Jon Krakauer’s account of the 1996 Everest disaster, Into Thin Air reveals the lure and deadly gamble of the world’s highest mountain.
When journalist Jon Krakauer joined a guided Everest climb in 1996, he couldn’t have known it would be so brutal.
The beautiful, remote world he describes in Into Thin Air is vivid and compelling. It shines a light on the obsession that drives climbers of all abilities. And given how things turned out in 1996, it’s a haunting combination of memoir and memorial.
Like Into the Wild, Krakauer’s written documentary about Chris McCandless, this is a detailed reconstruction of events that really happened.
What is Into Thin Air About?
Krakauer thinks he’s won the lottery when he gets a shot at climbing Everest for a magazine feature. He, like the climbing party he joins, is obsessed with mountains – and this mountain in particular.
The first half of the book is a travelogue. Krakauer turns his journalistic lens on himself and his fellow climbers. He explains what brings them each to Everest, and why. Some won’t return.
He also gives some insight into what Everest signifies within the climbing community. It’s an endeavour rooted in colonialism. Now too there are concerns for the damage climbing does to the region.
Krakauer lingers on the commercialisation of Everest. Pictures of climbers queueing to reach the summit hit headlines again in 2019. The controversy has particular relevance to the 1996 disaster.
For non-climbers, Krakauer’s detailed description of climbing Everest is a jewel. It’s a hypnotic, vivid description of an alien landscape that most of us will never see in person. He also shows what climbing is like – what it involves, and what it feels like at its best and worst.
Of course, part of the book is about things going wrong. The tragedy is seeing these mistakes revealed in hindsight. Each seems so small, yet in combination they’re an unstoppable force.
Part of the riddle of Everest is the technical, physical and mental rigour it demands. And yet, the higher climbers go (where there’s less oxygen), the less competent they become. Krakauer describes this several times like performing surgery while drunk.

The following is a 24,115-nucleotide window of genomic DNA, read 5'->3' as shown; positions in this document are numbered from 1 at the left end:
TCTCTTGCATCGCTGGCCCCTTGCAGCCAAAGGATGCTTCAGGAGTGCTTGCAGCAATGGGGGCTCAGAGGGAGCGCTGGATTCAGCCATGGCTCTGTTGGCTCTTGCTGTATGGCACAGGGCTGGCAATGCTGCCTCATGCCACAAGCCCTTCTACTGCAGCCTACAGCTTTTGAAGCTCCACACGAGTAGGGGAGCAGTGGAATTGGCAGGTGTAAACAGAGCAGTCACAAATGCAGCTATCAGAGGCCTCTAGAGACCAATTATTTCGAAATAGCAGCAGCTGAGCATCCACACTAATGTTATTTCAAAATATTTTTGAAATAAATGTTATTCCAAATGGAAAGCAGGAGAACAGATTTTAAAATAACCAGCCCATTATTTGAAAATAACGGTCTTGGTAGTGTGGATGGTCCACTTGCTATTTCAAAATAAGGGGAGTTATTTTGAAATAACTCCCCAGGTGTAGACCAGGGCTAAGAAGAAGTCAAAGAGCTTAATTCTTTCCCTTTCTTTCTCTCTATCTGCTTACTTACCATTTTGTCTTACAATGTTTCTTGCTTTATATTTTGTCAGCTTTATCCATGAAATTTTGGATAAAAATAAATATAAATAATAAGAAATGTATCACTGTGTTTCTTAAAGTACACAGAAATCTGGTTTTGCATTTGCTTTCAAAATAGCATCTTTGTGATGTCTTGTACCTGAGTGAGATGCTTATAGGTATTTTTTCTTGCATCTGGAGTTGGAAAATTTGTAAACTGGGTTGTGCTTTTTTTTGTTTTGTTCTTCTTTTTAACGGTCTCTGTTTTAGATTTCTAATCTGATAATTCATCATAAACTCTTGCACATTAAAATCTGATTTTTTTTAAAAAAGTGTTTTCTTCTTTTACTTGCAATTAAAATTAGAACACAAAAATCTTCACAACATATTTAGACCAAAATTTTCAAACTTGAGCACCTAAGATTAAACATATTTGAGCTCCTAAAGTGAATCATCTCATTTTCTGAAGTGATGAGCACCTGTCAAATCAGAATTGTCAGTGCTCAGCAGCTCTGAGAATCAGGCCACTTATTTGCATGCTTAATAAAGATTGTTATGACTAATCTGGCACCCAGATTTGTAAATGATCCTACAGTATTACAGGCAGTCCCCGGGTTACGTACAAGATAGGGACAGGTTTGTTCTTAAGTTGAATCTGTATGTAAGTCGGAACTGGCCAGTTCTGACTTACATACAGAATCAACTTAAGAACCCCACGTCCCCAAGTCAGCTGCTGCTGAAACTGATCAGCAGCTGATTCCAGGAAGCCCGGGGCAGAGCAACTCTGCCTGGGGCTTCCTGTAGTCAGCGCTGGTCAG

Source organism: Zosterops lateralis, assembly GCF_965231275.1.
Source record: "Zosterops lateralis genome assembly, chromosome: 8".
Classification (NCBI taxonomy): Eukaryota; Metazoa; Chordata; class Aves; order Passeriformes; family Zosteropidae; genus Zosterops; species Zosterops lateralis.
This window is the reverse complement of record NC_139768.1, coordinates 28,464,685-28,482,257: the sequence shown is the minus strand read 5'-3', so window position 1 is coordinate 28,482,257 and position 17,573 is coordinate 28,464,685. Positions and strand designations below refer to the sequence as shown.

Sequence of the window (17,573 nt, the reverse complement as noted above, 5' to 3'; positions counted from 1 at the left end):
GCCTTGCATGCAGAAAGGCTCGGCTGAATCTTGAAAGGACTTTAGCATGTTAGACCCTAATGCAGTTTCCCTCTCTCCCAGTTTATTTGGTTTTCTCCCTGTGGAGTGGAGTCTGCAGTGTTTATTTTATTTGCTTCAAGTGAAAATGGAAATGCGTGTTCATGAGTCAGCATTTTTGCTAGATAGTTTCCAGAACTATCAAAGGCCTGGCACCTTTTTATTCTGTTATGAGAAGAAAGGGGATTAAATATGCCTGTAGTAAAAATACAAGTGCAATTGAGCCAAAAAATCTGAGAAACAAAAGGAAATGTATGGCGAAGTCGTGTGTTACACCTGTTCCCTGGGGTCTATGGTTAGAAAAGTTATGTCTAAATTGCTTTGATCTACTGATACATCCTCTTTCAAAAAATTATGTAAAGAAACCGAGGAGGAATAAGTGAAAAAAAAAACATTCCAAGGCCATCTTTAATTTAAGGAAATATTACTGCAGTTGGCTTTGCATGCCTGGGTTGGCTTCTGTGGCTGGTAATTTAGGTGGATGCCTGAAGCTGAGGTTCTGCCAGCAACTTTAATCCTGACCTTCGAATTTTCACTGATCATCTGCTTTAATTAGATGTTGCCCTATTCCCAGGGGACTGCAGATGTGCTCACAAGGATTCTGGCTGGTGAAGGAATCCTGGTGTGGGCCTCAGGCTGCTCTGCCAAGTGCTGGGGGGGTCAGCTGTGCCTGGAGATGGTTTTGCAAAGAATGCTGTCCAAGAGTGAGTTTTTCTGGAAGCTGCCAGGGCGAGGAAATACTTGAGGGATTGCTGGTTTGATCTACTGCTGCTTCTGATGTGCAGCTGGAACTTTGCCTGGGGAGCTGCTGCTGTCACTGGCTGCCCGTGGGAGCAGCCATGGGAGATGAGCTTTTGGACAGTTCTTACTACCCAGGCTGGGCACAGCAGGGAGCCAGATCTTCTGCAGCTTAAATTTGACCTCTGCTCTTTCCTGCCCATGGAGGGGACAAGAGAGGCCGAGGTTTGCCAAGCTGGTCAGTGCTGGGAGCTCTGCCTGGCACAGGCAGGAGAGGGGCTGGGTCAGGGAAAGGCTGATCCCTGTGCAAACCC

I was so far beyond ordinary exhaustion that I experienced a queer detachment from my body, as if I were observing my descent from a few feet overhead. I imagined that I was dressed in a green cardigan and wingtips. And although the gale was generating a wind-chill in excess of seventy below zero Fahrenheit, I felt strangely, disturbingly warm.
For some of the Krakauer’s climbing buddies, this ends in slow, lingering death. And awfully, the survivors can do nothing but listen or watch as it happens.
This is not an easy read. Some of them seem to walk towards death. This might be partly because of that obsession, and the effects of altitude.
Krakauer’s account records what happened, when and why. But his honesty is at times overwhelming. At this point, the book almost feels like a confession or testimonial.
The book ends with what happened after Everest. There’s grief, recrimination and the struggle to make sense of tragedy. An epilogue and postscript feel unnecessary (or unwanted) to the spirit of the book. This blame game also feels like a kind of tragedy.
Into Thin Air is a long-form poem to Everest and human endeavour. It doesn’t shy away from beauty and ugliness, and that’s a potent, haunting combination.
Jon Krakauer, Into Thin Air: A Personal Account of the Everest Disaster. Pan Books (2011)
- Into the Wild, by Jon Krakauer (same author)
- The Fear Bubble, by Ant Middleton (Everest)
Picture credit: Manuel Meurisse